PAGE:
Actress Salma Hayek, who I have long admired for her beauty and presence on the silver screen, just raised her stature with me for a remarkable gesture while in Africa promoting the efforts of the UN on behalf of children in Sierra Leone. She breastfed an under nourished child.
In the scheme of things in the life of this child, this matters little but for a woman, whose career is largely enhanced by her personal beauty to do this is symbolic in many ways.
Women's breast are more than adornment to entertain man. They have a real and vital purpose.
They are the very source of "the milk of human kindness."
By easily and selflessly feeding a child in distress, because she is able (she has a child of her own which is breasttfeeding) this beautiful woman reminds young women that breast feeding is a wonderful natural thing a woman can do. This is a message for young women in the First World to learn. I might add it goes of men as well, in our society that sexualizes women and their breasts. Perhaps, once they stop with the stupid cheap macho jokes they might recognize the lesson. As an admirer of great decolletage (I love this word) I have shared in this obsession like other men and perhaps more than most. I like to think I know this is a distraction and not in reality very important.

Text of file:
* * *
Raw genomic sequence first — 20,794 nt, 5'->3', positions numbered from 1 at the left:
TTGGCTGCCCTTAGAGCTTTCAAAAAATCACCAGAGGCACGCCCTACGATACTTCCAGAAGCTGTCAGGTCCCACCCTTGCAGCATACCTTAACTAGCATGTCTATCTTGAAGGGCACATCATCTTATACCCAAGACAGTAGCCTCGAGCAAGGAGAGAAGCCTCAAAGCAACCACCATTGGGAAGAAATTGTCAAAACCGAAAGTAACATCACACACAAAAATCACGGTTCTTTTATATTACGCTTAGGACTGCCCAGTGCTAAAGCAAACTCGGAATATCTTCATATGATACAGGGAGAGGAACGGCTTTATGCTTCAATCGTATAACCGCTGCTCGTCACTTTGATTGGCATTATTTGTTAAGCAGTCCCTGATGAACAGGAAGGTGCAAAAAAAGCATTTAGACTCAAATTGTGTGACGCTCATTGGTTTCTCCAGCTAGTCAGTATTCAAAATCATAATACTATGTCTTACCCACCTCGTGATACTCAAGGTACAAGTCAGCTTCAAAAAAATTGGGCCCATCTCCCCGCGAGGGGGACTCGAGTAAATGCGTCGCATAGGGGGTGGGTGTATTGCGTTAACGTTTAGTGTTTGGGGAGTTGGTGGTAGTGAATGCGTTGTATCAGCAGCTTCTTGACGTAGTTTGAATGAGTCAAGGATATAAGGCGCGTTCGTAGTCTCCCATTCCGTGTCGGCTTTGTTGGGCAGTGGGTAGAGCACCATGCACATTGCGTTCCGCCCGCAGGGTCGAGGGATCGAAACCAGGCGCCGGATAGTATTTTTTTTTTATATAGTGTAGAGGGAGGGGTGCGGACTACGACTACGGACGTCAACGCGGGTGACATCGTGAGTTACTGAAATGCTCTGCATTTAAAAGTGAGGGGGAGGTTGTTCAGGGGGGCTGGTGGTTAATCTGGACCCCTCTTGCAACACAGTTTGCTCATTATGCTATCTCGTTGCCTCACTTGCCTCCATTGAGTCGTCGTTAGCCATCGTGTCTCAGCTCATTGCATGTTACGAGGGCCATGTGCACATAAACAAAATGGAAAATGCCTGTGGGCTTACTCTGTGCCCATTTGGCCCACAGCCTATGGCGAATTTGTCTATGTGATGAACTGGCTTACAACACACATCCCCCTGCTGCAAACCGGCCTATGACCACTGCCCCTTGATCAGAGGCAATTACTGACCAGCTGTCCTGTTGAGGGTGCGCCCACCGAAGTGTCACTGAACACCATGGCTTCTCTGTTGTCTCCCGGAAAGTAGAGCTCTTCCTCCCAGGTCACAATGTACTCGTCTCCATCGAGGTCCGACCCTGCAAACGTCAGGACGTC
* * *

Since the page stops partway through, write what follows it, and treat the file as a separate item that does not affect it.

Perhaps, my having a sister who worked on behalf of LaLeche in support of breastfeeding taught me something. She even went to Bostwana one year on behalf of LaLeche League and the UN to promote breastfeeding. . . . . . .Yes! I had to learn that African women did not automatically know all about breastfeeding, in spite of the years I learned about breasts reading National Geographic Magazine.
More immediately, women of Africa and particularly Sierre Leone, are reminded that breastfeeding is the best thing they can do for their children. Culturally, they are pressured not to do it. And for years, baby food manufacturers have promoted the idea that using formula rather than breastfeeding is the more modern thing to do, making the problem worse.
One could dismiss this gesture as a stunt but after viewing these videos below I feel it was a selfless gesture to make a point about the importance of breastfeeding.
Symbolically, it also says that all children are our children. If we are able to feed and care for the World's children better, we in the First World should in all the ways we can.
To better understand the context of the breastfeeding and what Salma Hayek was doing in Sierra Leone watch the longer video below, from the TV show Frontline. She was there to promote the UN giving tetanus shots to mothers to protect their babies. The manufacturer of Pampers is donating a tetanus vaccine for every package of diapers sold. This has added up to a great number, which is beginning to make a difference.
I admire Salma Hayek for using her celebrity status to promote the care and feeding of children in Africa.